Regulation still reigns as top risk for 2016

By Ken Tysiac

Uncertain economic conditions and pervasive, damaging cyberthreats did not prevent regulation from remaining the most worrisome risk for organizations, a new survey shows.

For the fourth straight year, regulatory change and heightened scrutiny was ranked as the No. 1 risk by board members and executives in global survey results announced Tuesday by consulting firm Protiviti and the North Carolina State University Enterprise Risk Management Initiative.

The survey polled 250 respondents in the United States and 285 outside the United States about the impact of 27 risk issues facing their organizations. The most pervasive risks, along with the percentage of respondents who said the risks will have “significant impact” in their organization in the next year, were:

  • Regulatory changes and scrutiny, 60%.
  • Economic conditions, 60%.
  • Cyberthreats, 57%.
  • Privacy/identity management and information security, 53%.
  • Succession challenges and ability to attract and retain top talent, 52%.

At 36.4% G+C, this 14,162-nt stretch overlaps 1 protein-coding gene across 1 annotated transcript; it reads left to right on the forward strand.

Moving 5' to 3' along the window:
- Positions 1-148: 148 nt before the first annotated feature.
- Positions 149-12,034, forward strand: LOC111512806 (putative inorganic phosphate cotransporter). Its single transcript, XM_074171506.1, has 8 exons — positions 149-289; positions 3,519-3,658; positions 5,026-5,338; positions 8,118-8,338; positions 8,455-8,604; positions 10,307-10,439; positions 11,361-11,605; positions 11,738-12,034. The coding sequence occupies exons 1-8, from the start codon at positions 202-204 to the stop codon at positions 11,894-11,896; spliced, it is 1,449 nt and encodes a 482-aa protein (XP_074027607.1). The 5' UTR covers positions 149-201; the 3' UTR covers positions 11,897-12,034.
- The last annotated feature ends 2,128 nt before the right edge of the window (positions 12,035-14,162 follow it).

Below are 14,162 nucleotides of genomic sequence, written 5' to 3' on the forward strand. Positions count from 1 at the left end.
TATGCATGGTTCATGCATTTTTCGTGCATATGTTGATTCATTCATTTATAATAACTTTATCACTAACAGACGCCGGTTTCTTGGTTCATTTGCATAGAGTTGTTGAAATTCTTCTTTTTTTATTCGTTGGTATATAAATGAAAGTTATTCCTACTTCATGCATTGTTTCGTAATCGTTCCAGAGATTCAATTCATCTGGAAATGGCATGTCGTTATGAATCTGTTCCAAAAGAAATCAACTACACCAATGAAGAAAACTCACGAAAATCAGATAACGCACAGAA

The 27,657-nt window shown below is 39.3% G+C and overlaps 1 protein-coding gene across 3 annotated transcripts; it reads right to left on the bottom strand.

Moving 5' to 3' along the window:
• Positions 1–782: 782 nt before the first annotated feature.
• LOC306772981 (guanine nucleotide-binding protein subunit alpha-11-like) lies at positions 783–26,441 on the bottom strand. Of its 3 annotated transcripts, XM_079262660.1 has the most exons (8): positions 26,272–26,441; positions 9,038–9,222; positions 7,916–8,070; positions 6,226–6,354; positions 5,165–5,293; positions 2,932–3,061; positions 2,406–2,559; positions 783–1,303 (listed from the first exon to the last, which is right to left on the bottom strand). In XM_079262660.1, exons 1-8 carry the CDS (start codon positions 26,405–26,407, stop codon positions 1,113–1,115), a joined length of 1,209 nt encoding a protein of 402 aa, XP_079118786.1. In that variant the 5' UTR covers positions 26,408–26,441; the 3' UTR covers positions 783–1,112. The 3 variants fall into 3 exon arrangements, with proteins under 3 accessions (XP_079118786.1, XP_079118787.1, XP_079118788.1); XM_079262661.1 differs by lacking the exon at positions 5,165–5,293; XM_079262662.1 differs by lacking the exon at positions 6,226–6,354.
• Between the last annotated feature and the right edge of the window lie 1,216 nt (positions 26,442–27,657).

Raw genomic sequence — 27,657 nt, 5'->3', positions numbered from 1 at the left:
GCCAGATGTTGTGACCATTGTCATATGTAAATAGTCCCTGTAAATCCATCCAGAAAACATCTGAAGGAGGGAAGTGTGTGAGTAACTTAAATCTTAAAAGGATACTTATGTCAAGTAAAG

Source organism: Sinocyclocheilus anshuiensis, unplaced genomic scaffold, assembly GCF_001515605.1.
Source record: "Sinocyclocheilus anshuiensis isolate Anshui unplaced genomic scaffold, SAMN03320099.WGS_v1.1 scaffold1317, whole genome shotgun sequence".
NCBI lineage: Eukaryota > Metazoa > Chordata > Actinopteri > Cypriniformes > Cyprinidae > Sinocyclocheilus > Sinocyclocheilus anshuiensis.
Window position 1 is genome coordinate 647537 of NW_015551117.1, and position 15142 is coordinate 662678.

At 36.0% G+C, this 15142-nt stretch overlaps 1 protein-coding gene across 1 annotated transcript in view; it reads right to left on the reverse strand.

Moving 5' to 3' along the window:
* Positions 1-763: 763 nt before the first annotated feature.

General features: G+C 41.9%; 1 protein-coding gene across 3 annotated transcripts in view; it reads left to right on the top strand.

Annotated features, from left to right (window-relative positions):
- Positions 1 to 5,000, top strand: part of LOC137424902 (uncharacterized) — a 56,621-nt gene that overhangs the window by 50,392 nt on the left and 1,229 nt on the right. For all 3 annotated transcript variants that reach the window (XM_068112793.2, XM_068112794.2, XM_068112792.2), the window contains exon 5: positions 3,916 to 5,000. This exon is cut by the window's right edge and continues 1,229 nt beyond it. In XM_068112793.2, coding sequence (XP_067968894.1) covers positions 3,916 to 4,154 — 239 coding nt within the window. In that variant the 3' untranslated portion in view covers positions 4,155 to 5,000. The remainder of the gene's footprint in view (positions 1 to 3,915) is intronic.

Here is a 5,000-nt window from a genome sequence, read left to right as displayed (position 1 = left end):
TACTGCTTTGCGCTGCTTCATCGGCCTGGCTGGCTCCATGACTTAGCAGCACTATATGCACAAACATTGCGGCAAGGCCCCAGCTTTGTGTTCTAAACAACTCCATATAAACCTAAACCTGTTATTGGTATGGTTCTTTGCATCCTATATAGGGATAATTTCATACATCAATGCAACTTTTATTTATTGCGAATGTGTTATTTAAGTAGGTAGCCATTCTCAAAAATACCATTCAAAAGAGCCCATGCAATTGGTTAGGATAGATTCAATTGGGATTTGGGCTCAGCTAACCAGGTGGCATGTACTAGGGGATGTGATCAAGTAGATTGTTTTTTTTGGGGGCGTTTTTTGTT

• Rapid speed of disruptive innovations and new technologies, 51%.
  • Volatility in global financial markets and currencies, 50%.
  • Resistance to change operations, 49%.
  • Sustaining customer loyalty and retention, 46%.
  • Organization’s culture may not encourage timely identification and escalation of issues, 45%.

Regulatory changes and scrutiny rated slightly higher on the risk scale than economic conditions because of a higher percentage of “potential impact” ratings.

New to the top 10 list were the rapid speed of disruptive innovations and new technologies, and volatility in global financial markets and currencies. Exiting the top 10 were two 2015 top-10 risks: concern over the ability to manage an unexpected crisis that could affect reputation, and the ability to meet performance expectations relative to competitors.

Mark Beasley, CPA, director of N.C. State’s ERM Initiative, said executive team members see the next 12 months as riskier than board members do.

“These findings suggest there is a strong need for discussion and dialogue between management and the board to ensure the organization is focused on the right emerging risk exposures,” Beasley said in a news release.

Ken Tysiac ( is a JofA editorial director.


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